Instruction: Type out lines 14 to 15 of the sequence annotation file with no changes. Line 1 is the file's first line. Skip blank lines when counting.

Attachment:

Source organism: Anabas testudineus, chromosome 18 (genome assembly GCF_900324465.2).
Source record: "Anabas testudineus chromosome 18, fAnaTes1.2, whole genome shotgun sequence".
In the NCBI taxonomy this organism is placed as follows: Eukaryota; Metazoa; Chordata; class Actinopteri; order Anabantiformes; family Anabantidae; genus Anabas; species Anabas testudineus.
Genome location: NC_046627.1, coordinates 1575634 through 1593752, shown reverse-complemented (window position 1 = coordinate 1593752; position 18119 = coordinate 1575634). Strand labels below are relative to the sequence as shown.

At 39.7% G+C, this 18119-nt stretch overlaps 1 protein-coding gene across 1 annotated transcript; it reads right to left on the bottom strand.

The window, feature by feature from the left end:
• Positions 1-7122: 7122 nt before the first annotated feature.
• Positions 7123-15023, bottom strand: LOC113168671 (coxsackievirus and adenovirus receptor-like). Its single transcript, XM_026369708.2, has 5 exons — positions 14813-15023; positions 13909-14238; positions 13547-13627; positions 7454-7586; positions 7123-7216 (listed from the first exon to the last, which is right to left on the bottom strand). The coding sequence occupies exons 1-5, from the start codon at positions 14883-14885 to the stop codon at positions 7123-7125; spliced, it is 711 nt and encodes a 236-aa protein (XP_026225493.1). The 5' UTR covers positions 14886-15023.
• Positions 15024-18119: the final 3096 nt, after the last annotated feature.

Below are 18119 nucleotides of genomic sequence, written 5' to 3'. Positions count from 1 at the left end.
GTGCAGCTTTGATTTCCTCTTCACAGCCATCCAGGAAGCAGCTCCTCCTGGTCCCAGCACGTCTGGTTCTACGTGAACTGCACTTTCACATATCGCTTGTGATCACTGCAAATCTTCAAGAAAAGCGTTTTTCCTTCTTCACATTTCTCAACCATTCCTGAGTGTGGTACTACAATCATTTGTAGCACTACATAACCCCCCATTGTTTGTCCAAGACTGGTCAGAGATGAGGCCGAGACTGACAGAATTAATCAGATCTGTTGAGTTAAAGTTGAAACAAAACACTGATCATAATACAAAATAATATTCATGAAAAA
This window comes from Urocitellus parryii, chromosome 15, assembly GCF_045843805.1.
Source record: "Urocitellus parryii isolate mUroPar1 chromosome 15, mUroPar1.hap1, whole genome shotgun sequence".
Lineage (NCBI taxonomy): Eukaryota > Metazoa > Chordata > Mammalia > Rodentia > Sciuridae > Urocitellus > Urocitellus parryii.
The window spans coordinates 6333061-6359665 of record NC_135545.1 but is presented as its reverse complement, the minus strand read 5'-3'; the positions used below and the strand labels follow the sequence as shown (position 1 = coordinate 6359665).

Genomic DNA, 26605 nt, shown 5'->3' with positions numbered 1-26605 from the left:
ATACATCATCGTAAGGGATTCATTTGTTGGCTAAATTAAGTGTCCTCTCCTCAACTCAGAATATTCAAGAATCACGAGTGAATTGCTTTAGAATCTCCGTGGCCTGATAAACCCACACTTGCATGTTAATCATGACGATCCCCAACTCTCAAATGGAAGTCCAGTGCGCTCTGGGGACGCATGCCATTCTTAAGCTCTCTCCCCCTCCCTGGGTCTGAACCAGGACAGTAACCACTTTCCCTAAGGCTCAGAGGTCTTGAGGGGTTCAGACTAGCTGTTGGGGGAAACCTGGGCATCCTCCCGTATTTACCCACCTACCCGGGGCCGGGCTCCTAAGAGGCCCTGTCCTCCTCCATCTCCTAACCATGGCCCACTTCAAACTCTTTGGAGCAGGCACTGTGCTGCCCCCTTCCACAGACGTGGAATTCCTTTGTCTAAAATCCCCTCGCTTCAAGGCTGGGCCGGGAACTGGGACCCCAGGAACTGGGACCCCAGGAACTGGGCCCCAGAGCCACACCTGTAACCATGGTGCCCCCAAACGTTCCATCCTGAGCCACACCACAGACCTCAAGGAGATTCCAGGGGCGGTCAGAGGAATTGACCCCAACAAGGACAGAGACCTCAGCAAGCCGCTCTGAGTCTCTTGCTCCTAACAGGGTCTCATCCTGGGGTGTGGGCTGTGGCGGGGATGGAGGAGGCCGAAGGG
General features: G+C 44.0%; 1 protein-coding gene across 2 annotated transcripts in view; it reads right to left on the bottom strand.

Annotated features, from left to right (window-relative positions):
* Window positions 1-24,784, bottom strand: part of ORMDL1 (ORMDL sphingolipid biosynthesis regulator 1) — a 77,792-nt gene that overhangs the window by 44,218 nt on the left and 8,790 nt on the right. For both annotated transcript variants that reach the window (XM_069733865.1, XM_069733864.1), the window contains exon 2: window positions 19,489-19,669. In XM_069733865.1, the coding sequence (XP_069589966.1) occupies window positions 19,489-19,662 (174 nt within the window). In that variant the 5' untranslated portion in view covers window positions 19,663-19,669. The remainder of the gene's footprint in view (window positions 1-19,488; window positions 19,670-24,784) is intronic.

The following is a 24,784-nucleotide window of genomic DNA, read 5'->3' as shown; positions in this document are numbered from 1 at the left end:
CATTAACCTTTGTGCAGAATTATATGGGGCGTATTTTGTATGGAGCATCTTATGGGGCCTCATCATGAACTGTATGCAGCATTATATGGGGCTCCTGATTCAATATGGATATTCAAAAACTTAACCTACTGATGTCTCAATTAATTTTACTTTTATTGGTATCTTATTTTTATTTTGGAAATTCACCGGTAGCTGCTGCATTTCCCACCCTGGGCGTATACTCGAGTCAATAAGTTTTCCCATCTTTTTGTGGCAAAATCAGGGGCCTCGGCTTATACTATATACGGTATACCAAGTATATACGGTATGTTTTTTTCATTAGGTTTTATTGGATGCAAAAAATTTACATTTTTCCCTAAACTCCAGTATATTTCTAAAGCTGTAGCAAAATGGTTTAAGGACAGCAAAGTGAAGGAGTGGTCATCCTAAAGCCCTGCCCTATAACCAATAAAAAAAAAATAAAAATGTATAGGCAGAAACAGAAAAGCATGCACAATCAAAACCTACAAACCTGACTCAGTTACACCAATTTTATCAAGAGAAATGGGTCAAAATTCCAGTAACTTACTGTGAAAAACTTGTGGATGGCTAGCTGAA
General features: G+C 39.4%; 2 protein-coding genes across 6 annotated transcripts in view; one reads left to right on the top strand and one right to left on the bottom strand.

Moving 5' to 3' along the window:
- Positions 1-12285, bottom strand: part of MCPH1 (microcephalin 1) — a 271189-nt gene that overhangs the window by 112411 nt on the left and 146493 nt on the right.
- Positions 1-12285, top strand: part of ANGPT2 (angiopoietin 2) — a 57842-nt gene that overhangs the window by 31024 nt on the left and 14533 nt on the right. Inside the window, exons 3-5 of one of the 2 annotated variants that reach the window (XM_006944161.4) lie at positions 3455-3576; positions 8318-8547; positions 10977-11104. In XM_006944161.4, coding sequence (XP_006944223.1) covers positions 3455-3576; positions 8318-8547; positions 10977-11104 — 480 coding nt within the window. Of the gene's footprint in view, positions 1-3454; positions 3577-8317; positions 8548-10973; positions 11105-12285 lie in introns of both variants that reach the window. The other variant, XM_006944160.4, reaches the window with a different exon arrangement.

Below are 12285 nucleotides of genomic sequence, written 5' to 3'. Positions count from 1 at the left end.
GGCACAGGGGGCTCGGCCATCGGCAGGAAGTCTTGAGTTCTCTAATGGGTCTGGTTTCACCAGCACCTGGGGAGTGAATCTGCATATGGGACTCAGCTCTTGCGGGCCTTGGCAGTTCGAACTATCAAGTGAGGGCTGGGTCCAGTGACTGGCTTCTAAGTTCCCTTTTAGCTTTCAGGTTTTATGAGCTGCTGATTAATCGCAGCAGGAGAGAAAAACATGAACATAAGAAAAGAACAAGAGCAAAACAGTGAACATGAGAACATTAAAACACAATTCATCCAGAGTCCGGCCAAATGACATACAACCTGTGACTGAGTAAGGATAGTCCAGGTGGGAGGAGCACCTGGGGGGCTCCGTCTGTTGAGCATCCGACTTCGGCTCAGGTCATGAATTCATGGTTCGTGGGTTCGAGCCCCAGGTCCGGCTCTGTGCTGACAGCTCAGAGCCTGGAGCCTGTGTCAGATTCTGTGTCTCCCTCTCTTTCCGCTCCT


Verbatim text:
Lineage (NCBI taxonomy): Eukaryota > Metazoa > Chordata > Mammalia > Rodentia > Sciuridae > Urocitellus > Urocitellus parryii.
The window spans coordinates 6333061-6359665 of record NC_135545.1 but is presented as its reverse complement, the minus strand read 5'-3'; the positions used below and the strand labels follow the sequence as shown (position 1 = coordinate 6359665).